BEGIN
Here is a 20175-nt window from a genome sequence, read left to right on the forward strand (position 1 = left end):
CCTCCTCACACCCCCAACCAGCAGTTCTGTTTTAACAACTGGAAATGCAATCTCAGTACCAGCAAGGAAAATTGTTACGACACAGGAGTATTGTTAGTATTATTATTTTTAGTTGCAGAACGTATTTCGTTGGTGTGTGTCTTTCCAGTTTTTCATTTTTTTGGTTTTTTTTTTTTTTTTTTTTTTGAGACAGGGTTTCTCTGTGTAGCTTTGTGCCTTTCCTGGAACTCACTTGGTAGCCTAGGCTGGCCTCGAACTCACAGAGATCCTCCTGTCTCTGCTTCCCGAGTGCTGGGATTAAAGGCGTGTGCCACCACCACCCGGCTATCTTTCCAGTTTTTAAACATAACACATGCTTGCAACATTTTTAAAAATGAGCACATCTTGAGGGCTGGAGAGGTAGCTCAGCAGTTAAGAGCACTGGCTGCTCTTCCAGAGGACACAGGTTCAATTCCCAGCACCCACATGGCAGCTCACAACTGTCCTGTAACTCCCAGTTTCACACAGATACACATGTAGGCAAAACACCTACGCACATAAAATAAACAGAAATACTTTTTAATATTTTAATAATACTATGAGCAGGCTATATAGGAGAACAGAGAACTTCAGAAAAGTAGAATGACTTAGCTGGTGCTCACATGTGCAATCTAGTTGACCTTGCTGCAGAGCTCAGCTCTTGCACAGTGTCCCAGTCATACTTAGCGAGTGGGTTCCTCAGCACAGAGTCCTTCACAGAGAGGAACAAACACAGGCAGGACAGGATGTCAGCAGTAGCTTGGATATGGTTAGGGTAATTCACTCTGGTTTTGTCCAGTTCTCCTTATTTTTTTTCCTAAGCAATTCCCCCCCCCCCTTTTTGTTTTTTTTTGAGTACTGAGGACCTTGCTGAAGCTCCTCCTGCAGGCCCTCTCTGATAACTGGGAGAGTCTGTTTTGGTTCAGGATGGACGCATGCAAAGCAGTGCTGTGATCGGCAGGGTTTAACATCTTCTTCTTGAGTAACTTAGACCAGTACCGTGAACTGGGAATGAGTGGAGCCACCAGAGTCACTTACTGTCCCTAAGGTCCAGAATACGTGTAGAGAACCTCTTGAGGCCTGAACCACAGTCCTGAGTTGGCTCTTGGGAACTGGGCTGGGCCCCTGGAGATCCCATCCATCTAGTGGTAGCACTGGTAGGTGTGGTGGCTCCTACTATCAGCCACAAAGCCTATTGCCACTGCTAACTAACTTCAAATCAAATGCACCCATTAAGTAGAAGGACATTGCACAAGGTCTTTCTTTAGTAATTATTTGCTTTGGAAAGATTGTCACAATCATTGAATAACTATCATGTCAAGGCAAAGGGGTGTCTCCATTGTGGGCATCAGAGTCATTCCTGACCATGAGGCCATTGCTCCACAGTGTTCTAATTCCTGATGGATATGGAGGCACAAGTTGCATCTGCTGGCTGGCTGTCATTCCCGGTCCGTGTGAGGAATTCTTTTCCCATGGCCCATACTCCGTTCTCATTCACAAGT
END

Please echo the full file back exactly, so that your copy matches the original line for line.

Here is a 20175-nt window from a genome sequence, read left to right on the forward strand (position 1 = left end):
CCTCCTCACACCCCCAACCAGCAGTTCTGTTTTAACAACTGGAAATGCAATCTCAGTACCAGCAAGGAAAATTGTTACGACACAGGAGTATTGTTAGTATTATTATTTTTAGTTGCAGAACGTATTTCGTTGGTGTGTGTCTTTCCAGTTTTTCATTTTTTTGGTTTTTTTTTTTTTTTTTTTTTTGAGACAGGGTTTCTCTGTGTAGCTTTGTGCCTTTCCTGGAACTCACTTGGTAGCCTAGGCTGGCCTCGAACTCACAGAGATCCTCCTGTCTCTGCTTCCCGAGTGCTGGGATTAAAGGCGTGTGCCACCACCACCCGGCTATCTTTCCAGTTTTTAAACATAACACATGCTTGCAACATTTTTAAAAATGAGCACATCTTGAGGGCTGGAGAGGTAGCTCAGCAGTTAAGAGCACTGGCTGCTCTTCCAGAGGACACAGGTTCAATTCCCAGCACCCACATGGCAGCTCACAACTGTCCTGTAACTCCCAGTTTCACACAGATACACATGTAGGCAAAACACCTACGCACATAAAATAAACAGAAATACTTTTTAATATTTTAATAATACTATGAGCAGGCTATATAGGAGAACAGAGAACTTCAGAAAAGTAGAATGACTTAGCTGGTGCTCACATGTGCAATCTAGTTGACCTTGCTGCAGAGCTCAGCTCTTGCACAGTGTCCCAGTCATACTTAGCGAGTGGGTTCCTCAGCACAGAGTCCTTCACAGAGAGGAACAAACACAGGCAGGACAGGATGTCAGCAGTAGCTTGGATATGGTTAGGGTAATTCACTCTGGTTTTGTCCAGTTCTCCTTATTTTTTTTCCTAAGCAATTCCCCCCCCCCCTTTTTGTTTTTTTTTGAGTACTGAGGACCTTGCTGAAGCTCCTCCTGCAGGCCCTCTCTGATAACTGGGAGAGTCTGTTTTGGTTCAGGATGGACGCATGCAAAGCAGTGCTGTGATCGGCAGGGTTTAACATCTTCTTCTTGAGTAACTTAGACCAGTACCGTGAACTGGGAATGAGTGGAGCCACCAGAGTCACTTACTGTCCCTAAGGTCCAGAATACGTGTAGAGAACCTCTTGAGGCCTGAACCACAGTCCTGAGTTGGCTCTTGGGAACTGGGCTGGGCCCCTGGAGATCCCATCCATCTAGTGGTAGCACTGGTAGGTGTGGTGGCTCCTACTATCAGCCACAAAGCCTATTGCCACTGCTAACTAACTTCAAATCAAATGCACCCATTAAGTAGAAGGACATTGCACAAGGTCTTTCTTTAGTAATTATTTGCTTTGGAAAGATTGTCACAATCATTGAATAACTATCATGTCAAGGCAAAGGGGTGTCTCCATTGTGGGCATCAGAGTCATTCCTGACCATGAGGCCATTGCTCCACAGTGTTCTAATTCCTGATGGATATGGAGGCACAAGTTGCATCTGCTGGCTGGCTGTCATTCCCGGTCCGTGTGAGGAATTCTTTTCCCATGGCCCATACTCCGTTCTCATTCACAAGT